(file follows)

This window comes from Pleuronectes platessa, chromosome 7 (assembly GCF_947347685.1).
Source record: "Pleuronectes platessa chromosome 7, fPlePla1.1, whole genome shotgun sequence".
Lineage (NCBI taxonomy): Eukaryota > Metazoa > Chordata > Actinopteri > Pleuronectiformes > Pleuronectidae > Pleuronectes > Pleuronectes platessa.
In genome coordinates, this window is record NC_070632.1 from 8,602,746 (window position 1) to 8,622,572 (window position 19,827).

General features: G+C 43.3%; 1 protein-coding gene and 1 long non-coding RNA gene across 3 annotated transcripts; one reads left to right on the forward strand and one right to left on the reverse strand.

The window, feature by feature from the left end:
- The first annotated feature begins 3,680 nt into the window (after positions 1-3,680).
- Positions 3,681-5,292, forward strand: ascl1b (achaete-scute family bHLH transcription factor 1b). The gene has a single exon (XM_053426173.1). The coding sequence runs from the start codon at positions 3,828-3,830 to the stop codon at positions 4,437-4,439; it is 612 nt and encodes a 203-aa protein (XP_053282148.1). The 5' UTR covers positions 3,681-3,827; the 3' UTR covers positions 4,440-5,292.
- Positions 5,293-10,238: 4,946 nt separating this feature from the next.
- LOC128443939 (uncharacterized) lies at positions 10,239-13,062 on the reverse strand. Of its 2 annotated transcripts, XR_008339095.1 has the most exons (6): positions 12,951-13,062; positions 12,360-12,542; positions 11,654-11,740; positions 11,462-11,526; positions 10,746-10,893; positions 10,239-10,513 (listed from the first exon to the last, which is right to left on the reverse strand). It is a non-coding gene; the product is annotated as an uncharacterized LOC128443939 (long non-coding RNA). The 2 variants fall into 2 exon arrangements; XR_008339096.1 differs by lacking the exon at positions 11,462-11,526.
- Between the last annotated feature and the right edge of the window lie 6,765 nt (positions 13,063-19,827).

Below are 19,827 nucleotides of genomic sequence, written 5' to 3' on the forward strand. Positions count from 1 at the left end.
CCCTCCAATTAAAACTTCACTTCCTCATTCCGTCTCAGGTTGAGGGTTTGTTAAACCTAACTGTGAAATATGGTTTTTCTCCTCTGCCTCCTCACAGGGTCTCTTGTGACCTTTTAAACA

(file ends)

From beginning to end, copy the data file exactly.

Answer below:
This window comes from Pleuronectes platessa, chromosome 7 (assembly GCF_947347685.1).
Source record: "Pleuronectes platessa chromosome 7, fPlePla1.1, whole genome shotgun sequence".
Lineage (NCBI taxonomy): Eukaryota > Metazoa > Chordata > Actinopteri > Pleuronectiformes > Pleuronectidae > Pleuronectes > Pleuronectes platessa.
In genome coordinates, this window is record NC_070632.1 from 8,602,746 (window position 1) to 8,622,572 (window position 19,827).

General features: G+C 43.3%; 1 protein-coding gene and 1 long non-coding RNA gene across 3 annotated transcripts; one reads left to right on the forward strand and one right to left on the reverse strand.

The window, feature by feature from the left end:
- The first annotated feature begins 3,680 nt into the window (after positions 1-3,680).
- Positions 3,681-5,292, forward strand: ascl1b (achaete-scute family bHLH transcription factor 1b). The gene has a single exon (XM_053426173.1). The coding sequence runs from the start codon at positions 3,828-3,830 to the stop codon at positions 4,437-4,439; it is 612 nt and encodes a 203-aa protein (XP_053282148.1). The 5' UTR covers positions 3,681-3,827; the 3' UTR covers positions 4,440-5,292.
- Positions 5,293-10,238: 4,946 nt separating this feature from the next.
- LOC128443939 (uncharacterized) lies at positions 10,239-13,062 on the reverse strand. Of its 2 annotated transcripts, XR_008339095.1 has the most exons (6): positions 12,951-13,062; positions 12,360-12,542; positions 11,654-11,740; positions 11,462-11,526; positions 10,746-10,893; positions 10,239-10,513 (listed from the first exon to the last, which is right to left on the reverse strand). It is a non-coding gene; the product is annotated as an uncharacterized LOC128443939 (long non-coding RNA). The 2 variants fall into 2 exon arrangements; XR_008339096.1 differs by lacking the exon at positions 11,462-11,526.
- Between the last annotated feature and the right edge of the window lie 6,765 nt (positions 13,063-19,827).

Below are 19,827 nucleotides of genomic sequence, written 5' to 3' on the forward strand. Positions count from 1 at the left end.
CCCTCCAATTAAAACTTCACTTCCTCATTCCGTCTCAGGTTGAGGGTTTGTTAAACCTAACTGTGAAATATGGTTTTTCTCCTCTGCCTCCTCACAGGGTCTCTTGTGACCTTTTAAACA